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Some rebates sent to wrong accounts

This is definitely not what any of us wanted to hear, but Newsday reports that some economic stimulus checks are showing up in the wrong bank accounts.

Although the direct deposit of most of the rebates seem to be going into the appropriate accounts, the Long Island, N.Y., tabloid says some are winding up in the bank accounts of complete strangers.

Error_message_red_lowercase_2 "We do know of instances of problems; we've heard of situations where stimulus checks have gone to the wrong people's bank accounts," Kevin McKeon, IRS spokesman for the New York region told Newsday. "We're getting a lot of calls to the toll-free number."

The newspaper cites one taxpayer who discovered an unexpected deposit of $1,800 that should have gone to another person's account. The taxpayer who got the unintended tax cash said he contacted the IRS and was told by an agent that the deposit was one of 15,000 misrouted checks sent out incorrectly as a result of a computer programming glitch.

Wrong deposit elsewhere, too: I'm not sure if it's the same glitch, but I do personally know of one instance, not in the New York area, where rebate money was not distributed as it should have been.

A couple (OK, it's a relative and her former spouse who shall remain nameless) was going through a divorce earlier this year and filed their 2007 returns as married filing separately.

Each qualified for some rebate cash. Each sent in separate returns with their respective, different addresses.

And last week, the full amount -- her expected check and his due rebate -- was deposited into the now ex-husband's bank account.

Luckily, the divorce is relatively amicable and he's promised to bring his ex-wife her portion of the rebate money. Not that I don't trust him, but I'm keeping an eye on the situation.

But that shouldn't have happened. I know the IRS had their joint filing info in its database from prior year returns. This year, however, the agency got separate 2007 Form 1040As with specific instructions and that's what the IRS ostensibly was using to dole out the rebate money.

Such sloppiness or computer problems or whatever is just unacceptable.

Follow up if you're still waiting: So if you're wondering about your rebate payment, my best advice is to nag the IRS. Check out the agency's various Web pages, consolidated links found here, or call the IRS toll-free Rebate Hotline at (866) 234-2942.

It might not hurt to let your Representative and Senators know of the problem, too. And if the wait for the money is causing a real hardship, there's always the Taxpayer Advocate Service.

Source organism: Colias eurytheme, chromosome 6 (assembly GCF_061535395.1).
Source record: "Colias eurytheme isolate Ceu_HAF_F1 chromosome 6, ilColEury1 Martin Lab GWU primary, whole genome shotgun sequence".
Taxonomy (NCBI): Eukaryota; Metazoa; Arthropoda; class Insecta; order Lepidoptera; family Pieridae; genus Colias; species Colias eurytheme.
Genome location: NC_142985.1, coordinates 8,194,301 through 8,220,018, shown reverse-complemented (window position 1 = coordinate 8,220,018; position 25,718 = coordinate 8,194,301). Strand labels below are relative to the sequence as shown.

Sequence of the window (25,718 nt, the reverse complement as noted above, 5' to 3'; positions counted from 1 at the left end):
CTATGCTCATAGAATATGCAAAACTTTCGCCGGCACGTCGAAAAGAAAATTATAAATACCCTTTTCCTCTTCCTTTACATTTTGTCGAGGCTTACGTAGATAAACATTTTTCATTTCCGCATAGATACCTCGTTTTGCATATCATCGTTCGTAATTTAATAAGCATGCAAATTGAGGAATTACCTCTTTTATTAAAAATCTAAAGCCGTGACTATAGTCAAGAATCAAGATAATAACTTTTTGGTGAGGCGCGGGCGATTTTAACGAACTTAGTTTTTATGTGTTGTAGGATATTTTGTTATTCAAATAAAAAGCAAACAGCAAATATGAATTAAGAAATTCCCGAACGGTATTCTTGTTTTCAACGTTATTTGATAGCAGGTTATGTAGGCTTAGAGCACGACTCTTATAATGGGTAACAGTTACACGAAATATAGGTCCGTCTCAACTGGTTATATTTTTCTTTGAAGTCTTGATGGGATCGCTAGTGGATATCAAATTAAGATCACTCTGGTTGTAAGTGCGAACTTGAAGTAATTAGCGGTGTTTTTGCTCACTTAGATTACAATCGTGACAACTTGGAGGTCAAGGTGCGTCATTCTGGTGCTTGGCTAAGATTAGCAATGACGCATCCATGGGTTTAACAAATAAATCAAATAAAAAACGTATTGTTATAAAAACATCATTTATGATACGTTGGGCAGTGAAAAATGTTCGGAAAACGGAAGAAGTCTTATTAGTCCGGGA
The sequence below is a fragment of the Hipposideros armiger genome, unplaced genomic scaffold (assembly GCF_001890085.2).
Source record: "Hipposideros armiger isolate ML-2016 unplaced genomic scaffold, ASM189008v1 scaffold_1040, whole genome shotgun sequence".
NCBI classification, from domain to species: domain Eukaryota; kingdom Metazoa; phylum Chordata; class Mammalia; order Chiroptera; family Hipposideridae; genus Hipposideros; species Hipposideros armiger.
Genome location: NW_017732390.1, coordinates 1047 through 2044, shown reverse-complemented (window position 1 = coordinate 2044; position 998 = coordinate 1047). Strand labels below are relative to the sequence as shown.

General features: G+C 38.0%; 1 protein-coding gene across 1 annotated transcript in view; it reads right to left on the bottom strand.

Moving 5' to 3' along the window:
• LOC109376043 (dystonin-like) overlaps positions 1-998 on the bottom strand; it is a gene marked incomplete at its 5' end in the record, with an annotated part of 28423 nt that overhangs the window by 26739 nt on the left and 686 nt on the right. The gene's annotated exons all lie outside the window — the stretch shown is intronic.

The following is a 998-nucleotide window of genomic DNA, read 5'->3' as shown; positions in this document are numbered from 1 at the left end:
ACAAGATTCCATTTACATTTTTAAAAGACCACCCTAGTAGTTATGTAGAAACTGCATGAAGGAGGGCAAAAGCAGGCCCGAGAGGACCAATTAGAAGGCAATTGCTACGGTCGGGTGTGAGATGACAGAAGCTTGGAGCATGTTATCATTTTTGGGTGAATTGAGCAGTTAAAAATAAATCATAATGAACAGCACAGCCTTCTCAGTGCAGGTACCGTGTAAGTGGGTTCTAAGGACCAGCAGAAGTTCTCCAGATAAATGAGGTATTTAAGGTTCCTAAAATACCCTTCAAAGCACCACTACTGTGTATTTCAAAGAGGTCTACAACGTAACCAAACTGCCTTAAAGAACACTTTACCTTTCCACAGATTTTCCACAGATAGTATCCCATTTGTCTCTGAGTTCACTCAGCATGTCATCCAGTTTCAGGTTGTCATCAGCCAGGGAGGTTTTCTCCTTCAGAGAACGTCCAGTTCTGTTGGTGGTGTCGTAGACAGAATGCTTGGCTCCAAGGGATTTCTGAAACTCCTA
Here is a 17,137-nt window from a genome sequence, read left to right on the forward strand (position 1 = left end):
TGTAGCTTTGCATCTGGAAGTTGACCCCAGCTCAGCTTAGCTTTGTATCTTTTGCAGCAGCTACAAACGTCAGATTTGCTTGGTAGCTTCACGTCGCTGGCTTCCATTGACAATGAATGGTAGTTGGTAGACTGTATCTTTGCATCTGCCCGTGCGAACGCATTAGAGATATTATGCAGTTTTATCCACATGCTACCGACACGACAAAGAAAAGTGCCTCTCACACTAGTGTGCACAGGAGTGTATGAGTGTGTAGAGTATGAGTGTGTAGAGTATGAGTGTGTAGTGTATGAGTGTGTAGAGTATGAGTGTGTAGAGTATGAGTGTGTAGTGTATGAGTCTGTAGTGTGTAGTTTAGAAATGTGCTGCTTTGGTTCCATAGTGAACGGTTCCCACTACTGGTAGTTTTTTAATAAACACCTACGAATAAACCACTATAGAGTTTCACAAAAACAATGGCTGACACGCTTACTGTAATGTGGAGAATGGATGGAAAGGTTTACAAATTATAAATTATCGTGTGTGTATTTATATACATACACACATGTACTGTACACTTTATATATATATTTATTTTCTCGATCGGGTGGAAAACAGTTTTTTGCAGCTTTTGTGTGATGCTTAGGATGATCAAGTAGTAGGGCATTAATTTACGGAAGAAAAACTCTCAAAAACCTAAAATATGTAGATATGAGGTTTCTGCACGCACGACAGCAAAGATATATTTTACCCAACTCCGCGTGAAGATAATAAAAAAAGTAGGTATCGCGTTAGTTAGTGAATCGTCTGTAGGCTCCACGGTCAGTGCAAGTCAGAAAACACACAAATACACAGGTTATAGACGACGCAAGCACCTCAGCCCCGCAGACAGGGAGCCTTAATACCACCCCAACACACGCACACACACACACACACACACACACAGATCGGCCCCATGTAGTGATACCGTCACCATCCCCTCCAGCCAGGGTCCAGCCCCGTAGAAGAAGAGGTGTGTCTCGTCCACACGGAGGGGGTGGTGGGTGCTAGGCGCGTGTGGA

Those receiving misdirected IRS deposits must report the mistake to their bank and paper checks sent to incorrect recipients must be mailed back to the IRS, McKeon told Newsday.

And, he added, any money spent before the recipient is aware of the mistake must be repaid.


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Hi Kay - I just wanted to let you know that I linked to this post and your blog in a post at Caring.com (http://www.caring.com/blogs/caring-currents/tax-rebate-update). Great post, and I love your blog.


Bert, thanks for the work-around advice. I just want to suggest that it's not preferential treatment, but simply there are more English speakers than Spanish speakers calling about rebates and that's why that line is not so swamped.


If you need to call the IRS for information about your stimulus check you'll probably get a recording saying they're having "an unusually high number of calls" and you should call back tomorrow. I was curious what would happen if instead of pressing uno for Ingles I pressed dos. Sure enough, the preferential treatment of Hispanics is alive and well at the IRS. Instead of being cut off, I received some lovely on hold music which was interrupted every so often with with what most likely would translate to please continue to hold. If you can't wait until tomorrow, and who knows when that really may be, it might be worth taking a chance that the person answering the phone is bilingual and willing to help. Good Luck!!

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